Latin Ballet | The Art Scene

Latin Ballet | The Art Scene

♪♪ Can we go over this part?
You need to teach. You got to learn it. I think that what draws
people into Ana Ines King, working with her, is that she has a way
of bringing out the beautiful in every dancer
that she works with and every person that she meets. Puts 110 percent into every
production that she does, whether it’s with the students,
with the parents, coordinating the sets,
coordinating the costumes. Getting everybody ready
to put the best foot forward and the best show. Something that makes
the Latin Ballet special is Miss Ana. She is an absolute inspiration,
an absolute powerhouse. She uses people’s uniqueness
and she shows that off onstage. I was interested in dance even when I was
the belly of my mama because my mommy
was a dancer. Before I actually walk,
she was showing me steps. And going down the steps,
we will dance. See when you dance and also
when you play an instrument and also when you do
your passion, what you like the most,
automatically you feel proud. Now let’s do the rehearsal. Latin ballet is very unique in the fact that
we bring a culture that a lot of people don’t
understand and they don’t know and they don’t see
the beauty in it because it’s not
in the mainstream, it’s not in the forefront. We have a lot of students that
are not of a Latino background. So they come and they say well,
what is flamenco, what is merengue,
what is bachata? And we can actually
give them that so that they can in turn,
each one teach one. Go home and share that
with everybody else as well. There’s more to this
than just ballet or modern. We can take those styles and
kind of fuse them into our jazz, the Caribbean music,
the Latin music, all of these things that fuse
to make dance what it is for us. There’s just a vocabulary that comes with being
in the Latin Ballet classroom. It catches on.
All the girls will use specific Spanish words
for specific movements and then sometimes we’ll
switch over to English. FS: It helps the Spanish
speaking students that are trying to learn
English as a second language. It helps them feel more
comfortable with English. And as well as a lot
of the students that don’t speak Spanish, they’re there
because their families want them to be submerged
into the Latin culture and to learn some Spanish. Ana is very passionate
as a director and as a teacher. She’s very, very in tune
with the needs of the audience, as well as the needs
of the dancers and how to make it the
best experience for everybody. Her productions are
completely unique. They’re completely
an interpretation of a story, her interpretation
of a story through dance. And a lot of what she just wants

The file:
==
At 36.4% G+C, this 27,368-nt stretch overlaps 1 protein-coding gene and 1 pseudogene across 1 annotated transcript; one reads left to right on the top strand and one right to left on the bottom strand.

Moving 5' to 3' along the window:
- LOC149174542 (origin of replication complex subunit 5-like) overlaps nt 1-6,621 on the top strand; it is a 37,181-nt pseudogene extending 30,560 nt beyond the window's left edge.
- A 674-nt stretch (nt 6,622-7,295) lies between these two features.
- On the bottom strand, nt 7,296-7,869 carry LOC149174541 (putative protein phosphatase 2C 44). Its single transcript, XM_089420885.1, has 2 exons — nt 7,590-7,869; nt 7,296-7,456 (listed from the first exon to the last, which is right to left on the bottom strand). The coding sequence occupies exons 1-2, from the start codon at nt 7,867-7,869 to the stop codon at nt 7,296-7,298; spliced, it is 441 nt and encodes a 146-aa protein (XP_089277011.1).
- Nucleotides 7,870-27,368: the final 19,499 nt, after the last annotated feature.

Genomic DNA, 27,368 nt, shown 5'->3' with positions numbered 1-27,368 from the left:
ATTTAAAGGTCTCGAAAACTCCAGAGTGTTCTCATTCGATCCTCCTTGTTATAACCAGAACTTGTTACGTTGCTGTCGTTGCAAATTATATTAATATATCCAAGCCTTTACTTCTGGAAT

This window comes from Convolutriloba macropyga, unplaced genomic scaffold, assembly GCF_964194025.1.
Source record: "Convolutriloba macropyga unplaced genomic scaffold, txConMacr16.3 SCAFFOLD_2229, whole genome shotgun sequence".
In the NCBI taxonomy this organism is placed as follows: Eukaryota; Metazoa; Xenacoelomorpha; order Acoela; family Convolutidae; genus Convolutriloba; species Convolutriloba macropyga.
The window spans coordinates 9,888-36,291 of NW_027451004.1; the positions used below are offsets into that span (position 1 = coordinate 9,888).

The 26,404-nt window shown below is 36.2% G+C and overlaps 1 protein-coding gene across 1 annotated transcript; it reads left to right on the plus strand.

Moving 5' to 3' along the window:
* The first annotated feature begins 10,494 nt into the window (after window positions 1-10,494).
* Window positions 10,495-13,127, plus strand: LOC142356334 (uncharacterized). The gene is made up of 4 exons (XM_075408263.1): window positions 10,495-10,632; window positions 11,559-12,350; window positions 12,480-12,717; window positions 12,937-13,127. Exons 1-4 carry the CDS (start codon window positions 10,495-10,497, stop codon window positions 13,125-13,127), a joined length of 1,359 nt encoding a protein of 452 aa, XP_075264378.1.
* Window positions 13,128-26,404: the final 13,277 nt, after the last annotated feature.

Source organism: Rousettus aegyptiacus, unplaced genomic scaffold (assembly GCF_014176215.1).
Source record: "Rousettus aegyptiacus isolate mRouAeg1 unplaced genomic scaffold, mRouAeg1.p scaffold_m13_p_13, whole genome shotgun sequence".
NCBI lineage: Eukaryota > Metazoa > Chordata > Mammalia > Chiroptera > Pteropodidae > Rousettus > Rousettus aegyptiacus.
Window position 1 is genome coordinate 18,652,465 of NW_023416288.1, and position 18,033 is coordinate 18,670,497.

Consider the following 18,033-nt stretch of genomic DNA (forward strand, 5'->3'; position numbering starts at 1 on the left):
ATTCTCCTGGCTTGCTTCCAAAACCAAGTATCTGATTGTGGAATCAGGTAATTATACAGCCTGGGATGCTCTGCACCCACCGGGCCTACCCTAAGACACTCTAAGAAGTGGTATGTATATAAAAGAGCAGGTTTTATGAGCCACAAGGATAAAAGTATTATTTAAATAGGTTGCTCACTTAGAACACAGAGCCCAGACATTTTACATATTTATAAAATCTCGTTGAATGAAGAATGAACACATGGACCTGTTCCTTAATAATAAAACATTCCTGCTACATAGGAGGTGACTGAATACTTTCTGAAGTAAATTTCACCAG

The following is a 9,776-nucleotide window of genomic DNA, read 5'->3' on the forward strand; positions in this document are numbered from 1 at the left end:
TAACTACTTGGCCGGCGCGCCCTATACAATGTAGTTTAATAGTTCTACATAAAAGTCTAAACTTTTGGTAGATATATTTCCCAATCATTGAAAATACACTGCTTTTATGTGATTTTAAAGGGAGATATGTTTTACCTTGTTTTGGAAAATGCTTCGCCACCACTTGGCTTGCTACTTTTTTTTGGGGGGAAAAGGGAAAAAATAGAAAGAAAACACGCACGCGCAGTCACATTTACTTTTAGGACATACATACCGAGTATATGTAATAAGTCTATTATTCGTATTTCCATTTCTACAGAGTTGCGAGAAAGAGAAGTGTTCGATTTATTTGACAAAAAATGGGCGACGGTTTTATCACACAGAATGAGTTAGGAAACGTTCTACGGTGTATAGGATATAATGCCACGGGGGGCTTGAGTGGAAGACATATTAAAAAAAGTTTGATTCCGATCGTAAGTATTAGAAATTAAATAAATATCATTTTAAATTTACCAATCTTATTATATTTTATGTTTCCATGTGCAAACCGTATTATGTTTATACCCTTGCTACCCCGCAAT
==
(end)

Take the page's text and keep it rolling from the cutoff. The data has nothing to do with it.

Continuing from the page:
to communicate is her passion and her love for dance. And I think something that
she teaches that is not taught in pretty much
any other dance school is how to be passionate
and absolutely love dance. Every single one of our
productions is a story. It’s quite amazing to see
what she can come up with just within a year, let alone within a day,
a month, a week, you know. And she can pull it all together
very succinctly, very fast. It is more fun to see like
the whole history in dance, in a dance production. And it’s only really like
how many people that they have that they don’t know
that part of the history or what all the story
from a book that we are seeing. That they actually send me
emails or texting, asking where did
the music is from, why did you choose that music
and what is that, what does this means this? And where can I find the book,
things like that. [Music] I think one of
the best things about Day of the Dead
and Día de los Muertos is that we’re used
to these shows, but in our culture
in Northern America, it’s, you know, Halloween
is kind of just dressing up in costumes and going around. But, you know,
for our Day of the Dead it’s more of celebrating
the dead and bringing them
into our homes every day and that
they’re never forgotten. For Day of the Dead, we went
over there with the company to learn how to do, the actual visual
for Day of the Dead. And so it’s really beautiful
to go over there, get the instruments
that they have and learn from this, the real native telling us
what is the inspiration and what do we have
to do at that moment and feel at that moment. It’s not the same being here
and just talk about. I feel magical when I dance
with the Latin Ballet, and especially when
I’m telling these stories. Because I know there’s some girl
in the audience who was me when I was that age going –
what’s happening? Oh, I love that, I can do that. When I come
to the Latin Ballet and when I perform
and when we’re dancing to pieces and when we’re dancing
in productions, it’s about the story and it’s about sharing
that story with the community. Ana has taught me that
you’re not too old to dance and to live your dream. When you dance,
when you act, you are, you have to be proud because you have to show
who you are, tell a story with your body. (Clapping and Cheering)

Related Posts

Time-lapse video of Jeff Hardy applying his face paint
How to Paint Monet’s Water Lilies with Acrylic Paint Step by Step | Art Journal Thursday Ep. 26
MASKY | Draw My Life

One Reply to “Latin Ballet | The Art Scene”

Leave a Reply

Your email address will not be published. Required fields are marked *